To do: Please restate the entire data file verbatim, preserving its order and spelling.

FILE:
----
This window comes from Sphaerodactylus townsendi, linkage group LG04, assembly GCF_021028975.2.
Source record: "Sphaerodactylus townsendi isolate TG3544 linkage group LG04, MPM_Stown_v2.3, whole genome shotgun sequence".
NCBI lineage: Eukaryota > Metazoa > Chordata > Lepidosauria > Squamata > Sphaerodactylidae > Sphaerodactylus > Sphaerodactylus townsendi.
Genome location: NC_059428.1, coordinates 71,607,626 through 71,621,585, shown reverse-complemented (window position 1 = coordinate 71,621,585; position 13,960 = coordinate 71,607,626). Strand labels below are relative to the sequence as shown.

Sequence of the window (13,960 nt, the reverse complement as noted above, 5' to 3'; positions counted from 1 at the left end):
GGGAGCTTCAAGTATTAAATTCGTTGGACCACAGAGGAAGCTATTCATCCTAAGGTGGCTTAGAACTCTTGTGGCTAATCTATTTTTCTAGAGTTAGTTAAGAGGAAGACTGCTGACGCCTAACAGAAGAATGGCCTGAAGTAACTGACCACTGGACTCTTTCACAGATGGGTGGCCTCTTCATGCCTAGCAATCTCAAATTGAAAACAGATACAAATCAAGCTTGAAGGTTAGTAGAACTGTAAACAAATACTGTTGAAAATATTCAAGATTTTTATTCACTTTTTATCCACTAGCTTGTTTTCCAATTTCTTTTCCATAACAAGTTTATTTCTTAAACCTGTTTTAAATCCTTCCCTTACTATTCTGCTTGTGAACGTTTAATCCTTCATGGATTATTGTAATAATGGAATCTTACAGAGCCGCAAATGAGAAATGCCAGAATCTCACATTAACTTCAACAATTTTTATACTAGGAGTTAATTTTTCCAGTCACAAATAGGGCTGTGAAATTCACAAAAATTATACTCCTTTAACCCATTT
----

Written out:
This window comes from Sphaerodactylus townsendi, linkage group LG04, assembly GCF_021028975.2.
Source record: "Sphaerodactylus townsendi isolate TG3544 linkage group LG04, MPM_Stown_v2.3, whole genome shotgun sequence".
NCBI lineage: Eukaryota > Metazoa > Chordata > Lepidosauria > Squamata > Sphaerodactylidae > Sphaerodactylus > Sphaerodactylus townsendi.
Genome location: NC_059428.1, coordinates 71,607,626 through 71,621,585, shown reverse-complemented (window position 1 = coordinate 71,621,585; position 13,960 = coordinate 71,607,626). Strand labels below are relative to the sequence as shown.

Sequence of the window (13,960 nt, the reverse complement as noted above, 5' to 3'; positions counted from 1 at the left end):
GGGAGCTTCAAGTATTAAATTCGTTGGACCACAGAGGAAGCTATTCATCCTAAGGTGGCTTAGAACTCTTGTGGCTAATCTATTTTTCTAGAGTTAGTTAAGAGGAAGACTGCTGACGCCTAACAGAAGAATGGCCTGAAGTAACTGACCACTGGACTCTTTCACAGATGGGTGGCCTCTTCATGCCTAGCAATCTCAAATTGAAAACAGATACAAATCAAGCTTGAAGGTTAGTAGAACTGTAAACAAATACTGTTGAAAATATTCAAGATTTTTATTCACTTTTTATCCACTAGCTTGTTTTCCAATTTCTTTTCCATAACAAGTTTATTTCTTAAACCTGTTTTAAATCCTTCCCTTACTATTCTGCTTGTGAACGTTTAATCCTTCATGGATTATTGTAATAATGGAATCTTACAGAGCCGCAAATGAGAAATGCCAGAATCTCACATTAACTTCAACAATTTTTATACTAGGAGTTAATTTTTCCAGTCACAAATAGGGCTGTGAAATTCACAAAAATTATACTCCTTTAACCCATTT